[Ada Palmer] Or even the Sappho example. You know when Sappho is burned at the order of the pope, it’s not done secretly in a back room it’s done very publicly in multiple cities with lots of ceremony as a communicative tool and meaning is being manufactured from the act of the destruction of Sappho and the act of the proclamation that this is the sort of thing that should be destroyed and that should not be here. So meaning is being constructed in that case, even when the goal is the eradication of a text.

[Nicholas Davidson] I think that’s an important theme, isn’t it in the history of censorship, censorship anyway, more generally. One of the things we’ve talked about a little bit in the past couple of days, is the way the Catholic Church was so incapable of creating a machinery of censorship in the early modern period because they couldn’t agree on what it was that ought to be censored and they couldn’t agree on how to do it either, which really is bringing back these two themes I suppose. And so a recent article on the attempt of the Roman Inquisition in Rome to censor Bodin’s historical book Methodus, and there were several very distinguished people, cardinals and the like, who were writing in and saying what we should do with this book. And in some cases they’re just trying to, and they disagree entirely among themselves. Some cases what they’re trying to do is just get out the names of the nasty heretics that Bodin mentioned. So anything that says Luther, anything that says Calvin is got to be removed. The rest of the book isn’t touched at all. But there are other people who say, look, we can do something with this book. It’s not right as it is, but we can reframe it in some way, rework it in some way to make a good Catholic book out of it. And that both forms of censorship working for exactly and being paid for by exactly the same institution within a matter of 20 years of each other. So censorship is deletion, but censorship is creation of something good.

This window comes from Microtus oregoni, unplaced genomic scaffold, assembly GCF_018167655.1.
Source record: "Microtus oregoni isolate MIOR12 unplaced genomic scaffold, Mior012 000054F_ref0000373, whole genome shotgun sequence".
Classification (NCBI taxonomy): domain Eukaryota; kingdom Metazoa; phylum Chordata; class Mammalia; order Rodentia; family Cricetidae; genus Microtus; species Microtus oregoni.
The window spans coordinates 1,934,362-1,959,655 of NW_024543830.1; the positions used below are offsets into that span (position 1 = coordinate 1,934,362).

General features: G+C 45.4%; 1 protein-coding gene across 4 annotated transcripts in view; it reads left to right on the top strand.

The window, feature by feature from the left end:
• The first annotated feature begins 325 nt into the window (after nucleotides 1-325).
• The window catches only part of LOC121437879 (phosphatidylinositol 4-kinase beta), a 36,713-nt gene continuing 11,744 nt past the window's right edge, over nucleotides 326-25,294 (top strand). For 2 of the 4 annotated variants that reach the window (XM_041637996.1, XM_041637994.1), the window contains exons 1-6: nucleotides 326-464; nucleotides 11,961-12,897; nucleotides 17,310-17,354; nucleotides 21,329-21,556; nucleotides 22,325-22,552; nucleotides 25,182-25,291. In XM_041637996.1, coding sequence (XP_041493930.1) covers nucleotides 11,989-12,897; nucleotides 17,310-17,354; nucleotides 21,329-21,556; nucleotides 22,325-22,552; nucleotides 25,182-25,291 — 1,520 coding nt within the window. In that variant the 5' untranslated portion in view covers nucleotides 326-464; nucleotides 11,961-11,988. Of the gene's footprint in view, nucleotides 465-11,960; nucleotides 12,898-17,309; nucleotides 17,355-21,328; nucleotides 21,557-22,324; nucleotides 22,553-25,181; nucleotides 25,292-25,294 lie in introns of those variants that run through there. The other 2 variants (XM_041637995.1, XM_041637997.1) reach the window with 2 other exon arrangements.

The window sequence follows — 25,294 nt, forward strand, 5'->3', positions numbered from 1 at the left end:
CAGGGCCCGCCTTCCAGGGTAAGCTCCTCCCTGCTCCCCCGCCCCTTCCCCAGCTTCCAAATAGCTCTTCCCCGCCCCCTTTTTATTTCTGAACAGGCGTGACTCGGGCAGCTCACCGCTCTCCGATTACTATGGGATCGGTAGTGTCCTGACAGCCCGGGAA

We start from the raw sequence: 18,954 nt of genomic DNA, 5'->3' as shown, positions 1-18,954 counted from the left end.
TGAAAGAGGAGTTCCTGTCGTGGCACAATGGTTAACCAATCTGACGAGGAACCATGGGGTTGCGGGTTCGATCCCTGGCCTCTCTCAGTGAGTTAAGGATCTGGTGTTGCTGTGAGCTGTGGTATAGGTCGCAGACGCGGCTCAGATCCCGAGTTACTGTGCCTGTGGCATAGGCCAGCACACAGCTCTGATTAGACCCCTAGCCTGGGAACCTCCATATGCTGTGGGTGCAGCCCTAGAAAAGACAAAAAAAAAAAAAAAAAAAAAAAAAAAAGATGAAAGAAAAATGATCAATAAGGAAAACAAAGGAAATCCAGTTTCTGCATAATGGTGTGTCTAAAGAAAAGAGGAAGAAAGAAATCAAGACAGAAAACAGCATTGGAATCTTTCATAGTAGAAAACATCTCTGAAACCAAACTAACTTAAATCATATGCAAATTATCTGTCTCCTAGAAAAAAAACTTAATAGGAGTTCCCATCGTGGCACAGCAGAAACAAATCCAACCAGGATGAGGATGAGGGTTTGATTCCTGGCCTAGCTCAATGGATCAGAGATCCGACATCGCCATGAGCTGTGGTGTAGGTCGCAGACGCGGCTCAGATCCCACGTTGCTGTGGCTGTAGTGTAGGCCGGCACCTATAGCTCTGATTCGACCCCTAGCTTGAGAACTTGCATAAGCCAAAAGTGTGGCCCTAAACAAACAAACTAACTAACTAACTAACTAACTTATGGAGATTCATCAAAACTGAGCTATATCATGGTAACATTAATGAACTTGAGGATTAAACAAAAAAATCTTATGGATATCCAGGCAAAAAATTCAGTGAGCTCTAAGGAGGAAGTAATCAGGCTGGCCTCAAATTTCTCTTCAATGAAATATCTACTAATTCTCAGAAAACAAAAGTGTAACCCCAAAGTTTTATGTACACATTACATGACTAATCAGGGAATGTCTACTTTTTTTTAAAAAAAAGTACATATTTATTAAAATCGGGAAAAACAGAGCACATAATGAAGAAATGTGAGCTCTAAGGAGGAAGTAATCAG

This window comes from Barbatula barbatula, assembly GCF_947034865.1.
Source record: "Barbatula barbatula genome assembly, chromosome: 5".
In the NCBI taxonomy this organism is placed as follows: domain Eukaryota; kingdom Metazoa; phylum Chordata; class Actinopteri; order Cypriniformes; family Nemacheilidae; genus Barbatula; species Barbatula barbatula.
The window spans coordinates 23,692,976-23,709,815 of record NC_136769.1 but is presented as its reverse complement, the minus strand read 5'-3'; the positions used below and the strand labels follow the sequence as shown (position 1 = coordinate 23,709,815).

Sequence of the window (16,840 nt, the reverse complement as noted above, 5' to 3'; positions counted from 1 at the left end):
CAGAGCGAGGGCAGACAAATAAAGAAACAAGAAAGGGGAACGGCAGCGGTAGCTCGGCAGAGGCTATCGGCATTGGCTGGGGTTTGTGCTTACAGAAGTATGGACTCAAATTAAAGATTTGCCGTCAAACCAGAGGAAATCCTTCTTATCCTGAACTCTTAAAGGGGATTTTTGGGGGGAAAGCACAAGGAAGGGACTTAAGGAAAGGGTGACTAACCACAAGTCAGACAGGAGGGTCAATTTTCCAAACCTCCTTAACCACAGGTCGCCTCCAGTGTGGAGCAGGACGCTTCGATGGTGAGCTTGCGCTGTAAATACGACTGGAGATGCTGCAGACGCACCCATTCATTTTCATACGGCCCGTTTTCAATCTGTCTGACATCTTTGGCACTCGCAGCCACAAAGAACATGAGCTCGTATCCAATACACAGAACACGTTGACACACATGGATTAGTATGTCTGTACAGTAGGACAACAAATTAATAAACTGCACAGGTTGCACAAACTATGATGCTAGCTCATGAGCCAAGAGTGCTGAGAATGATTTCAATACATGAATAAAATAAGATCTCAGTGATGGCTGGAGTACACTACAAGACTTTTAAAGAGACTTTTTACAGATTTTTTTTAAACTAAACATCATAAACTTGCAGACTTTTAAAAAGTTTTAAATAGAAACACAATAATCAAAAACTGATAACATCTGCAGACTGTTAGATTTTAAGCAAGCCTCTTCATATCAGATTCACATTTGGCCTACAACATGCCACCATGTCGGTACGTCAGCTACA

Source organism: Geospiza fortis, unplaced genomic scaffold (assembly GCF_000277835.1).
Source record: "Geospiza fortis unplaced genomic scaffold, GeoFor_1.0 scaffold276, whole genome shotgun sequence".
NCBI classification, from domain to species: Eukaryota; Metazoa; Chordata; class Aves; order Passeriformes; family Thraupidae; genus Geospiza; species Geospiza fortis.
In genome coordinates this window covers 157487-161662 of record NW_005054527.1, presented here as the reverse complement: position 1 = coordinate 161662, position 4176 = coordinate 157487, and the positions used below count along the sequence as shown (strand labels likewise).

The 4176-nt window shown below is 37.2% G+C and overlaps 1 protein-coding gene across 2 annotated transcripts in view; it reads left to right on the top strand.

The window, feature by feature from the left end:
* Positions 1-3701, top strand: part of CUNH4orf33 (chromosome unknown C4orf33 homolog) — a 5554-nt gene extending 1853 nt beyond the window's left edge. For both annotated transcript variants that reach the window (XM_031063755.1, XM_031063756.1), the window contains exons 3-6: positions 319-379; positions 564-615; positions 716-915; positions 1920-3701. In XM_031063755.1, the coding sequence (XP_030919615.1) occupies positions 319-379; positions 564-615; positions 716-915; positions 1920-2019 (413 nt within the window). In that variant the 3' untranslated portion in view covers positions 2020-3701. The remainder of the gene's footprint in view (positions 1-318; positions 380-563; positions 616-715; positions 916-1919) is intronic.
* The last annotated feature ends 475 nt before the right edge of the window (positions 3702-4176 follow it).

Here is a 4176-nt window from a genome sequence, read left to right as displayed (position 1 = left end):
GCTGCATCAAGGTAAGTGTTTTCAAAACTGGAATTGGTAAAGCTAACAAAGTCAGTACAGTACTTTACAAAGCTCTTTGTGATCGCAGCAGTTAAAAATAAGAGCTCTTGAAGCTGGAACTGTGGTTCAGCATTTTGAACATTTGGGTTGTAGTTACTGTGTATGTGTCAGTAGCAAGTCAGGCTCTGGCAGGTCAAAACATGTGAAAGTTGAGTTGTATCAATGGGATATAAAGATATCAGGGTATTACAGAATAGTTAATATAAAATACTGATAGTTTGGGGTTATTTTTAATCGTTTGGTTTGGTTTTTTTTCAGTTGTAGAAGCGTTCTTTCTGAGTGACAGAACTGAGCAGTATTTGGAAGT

[Ada Palmer] Well, you’re making me think of the, you’re saying there’s no ticking time bomb equivalent in the rhetoric of thinking about the Inquisition’s period of censorship. I suppose if there were to be one, we’ve heard that a clandestine edition of a really dangerous book is about to be printed and they’re about to disseminate it from the bookshop and this is our last chance to try to intercept it before a thousand copies disseminate across Europe and it’ll be unstoppable. And I’m thinking of a case I was just looking at from the earlier 18th century where there was an anti-Jesuit education manual being printed in Portugal and it was criticizing Jesuit-run education and advocating what we would think of as liberal Enlightenment education. And the Inquisition did rush in and find out where it was being printed in advance and get there before the bomb goes off and destroyed almost all of the copies but a couple of copies survived because the book, the printers wrapped a different title page around them. So they didn’t get identified as being that book. And then a second edition of the book was printed by one of the inquisitors a little while later and this strange human penetrability of what does this mean? This is somebody’s job and yet also after diffusing the ticking time bomb, now we are disseminating this again.

[Nicholas Davidson] I like that example, rather like I’m very fond of that fellow of the Royal Society in the early 18th century who is a censor of the Roman Inquisition at the same time, censoring other scientists’ books.

[Adrian Johns] Who’s that?

[Nicholas Davidson] I think John Keaney I think his name is. He was recommended to the Royal Society by Isaac Newton himself.

[Adrian Johns] He’s an optics guy as I remember.

[Nicbolas Davidson] Got all his money from the Inquisition.